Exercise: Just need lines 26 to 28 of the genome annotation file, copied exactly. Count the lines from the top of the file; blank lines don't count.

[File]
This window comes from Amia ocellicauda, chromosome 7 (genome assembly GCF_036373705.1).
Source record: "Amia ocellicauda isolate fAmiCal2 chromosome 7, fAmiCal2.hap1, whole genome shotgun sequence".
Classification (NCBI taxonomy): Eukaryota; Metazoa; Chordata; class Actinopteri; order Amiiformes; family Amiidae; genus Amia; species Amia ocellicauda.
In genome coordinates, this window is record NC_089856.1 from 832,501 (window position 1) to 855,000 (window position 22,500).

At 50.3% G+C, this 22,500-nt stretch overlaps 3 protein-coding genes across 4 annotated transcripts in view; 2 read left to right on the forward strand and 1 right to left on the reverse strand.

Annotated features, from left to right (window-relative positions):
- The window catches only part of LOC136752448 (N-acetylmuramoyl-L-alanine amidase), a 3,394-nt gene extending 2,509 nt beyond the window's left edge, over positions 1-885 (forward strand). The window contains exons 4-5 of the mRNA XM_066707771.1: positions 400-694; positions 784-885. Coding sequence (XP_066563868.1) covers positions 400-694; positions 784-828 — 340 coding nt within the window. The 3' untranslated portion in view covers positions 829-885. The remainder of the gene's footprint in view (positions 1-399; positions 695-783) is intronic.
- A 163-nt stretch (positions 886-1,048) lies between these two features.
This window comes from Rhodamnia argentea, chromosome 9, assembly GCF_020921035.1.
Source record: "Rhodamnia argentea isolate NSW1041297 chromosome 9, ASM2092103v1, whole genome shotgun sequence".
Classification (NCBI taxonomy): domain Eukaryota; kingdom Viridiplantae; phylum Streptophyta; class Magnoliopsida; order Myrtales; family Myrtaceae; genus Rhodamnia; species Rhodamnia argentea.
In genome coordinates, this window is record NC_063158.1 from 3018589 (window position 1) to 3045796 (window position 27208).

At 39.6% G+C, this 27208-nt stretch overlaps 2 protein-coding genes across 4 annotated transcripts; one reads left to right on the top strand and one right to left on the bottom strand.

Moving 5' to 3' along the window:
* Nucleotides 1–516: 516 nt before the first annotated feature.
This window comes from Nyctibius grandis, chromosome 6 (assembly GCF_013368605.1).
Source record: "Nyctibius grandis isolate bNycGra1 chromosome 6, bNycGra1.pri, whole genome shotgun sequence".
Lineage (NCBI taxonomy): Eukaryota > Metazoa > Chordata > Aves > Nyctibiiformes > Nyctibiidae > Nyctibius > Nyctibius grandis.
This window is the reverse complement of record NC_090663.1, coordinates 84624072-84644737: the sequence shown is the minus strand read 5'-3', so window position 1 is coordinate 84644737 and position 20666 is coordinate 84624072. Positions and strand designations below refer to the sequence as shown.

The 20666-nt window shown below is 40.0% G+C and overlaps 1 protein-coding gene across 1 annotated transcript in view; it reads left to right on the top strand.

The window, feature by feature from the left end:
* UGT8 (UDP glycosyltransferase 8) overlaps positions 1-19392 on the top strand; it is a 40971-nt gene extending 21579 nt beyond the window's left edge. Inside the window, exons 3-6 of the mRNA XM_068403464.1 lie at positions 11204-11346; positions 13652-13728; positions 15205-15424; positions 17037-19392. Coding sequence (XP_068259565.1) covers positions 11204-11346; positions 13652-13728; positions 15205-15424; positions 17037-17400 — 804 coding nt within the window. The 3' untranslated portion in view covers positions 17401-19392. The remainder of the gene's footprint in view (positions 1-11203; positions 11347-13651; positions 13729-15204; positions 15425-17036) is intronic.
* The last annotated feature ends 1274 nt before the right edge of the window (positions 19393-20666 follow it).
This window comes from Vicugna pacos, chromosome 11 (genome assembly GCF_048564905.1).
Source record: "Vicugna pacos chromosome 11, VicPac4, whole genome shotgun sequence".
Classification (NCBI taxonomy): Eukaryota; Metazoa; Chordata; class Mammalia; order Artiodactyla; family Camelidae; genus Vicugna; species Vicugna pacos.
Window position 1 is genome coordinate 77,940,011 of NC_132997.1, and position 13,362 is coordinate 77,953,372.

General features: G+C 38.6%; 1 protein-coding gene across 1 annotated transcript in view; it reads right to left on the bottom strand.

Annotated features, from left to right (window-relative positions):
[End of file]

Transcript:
Classification (NCBI taxonomy): Eukaryota; Metazoa; Chordata; class Mammalia; order Artiodactyla; family Camelidae; genus Vicugna; species Vicugna pacos.
Window position 1 is genome coordinate 77,940,011 of NC_132997.1, and position 13,362 is coordinate 77,953,372.

General features: G+C 38.6%; 1 protein-coding gene across 1 annotated transcript in view; it reads right to left on the bottom strand.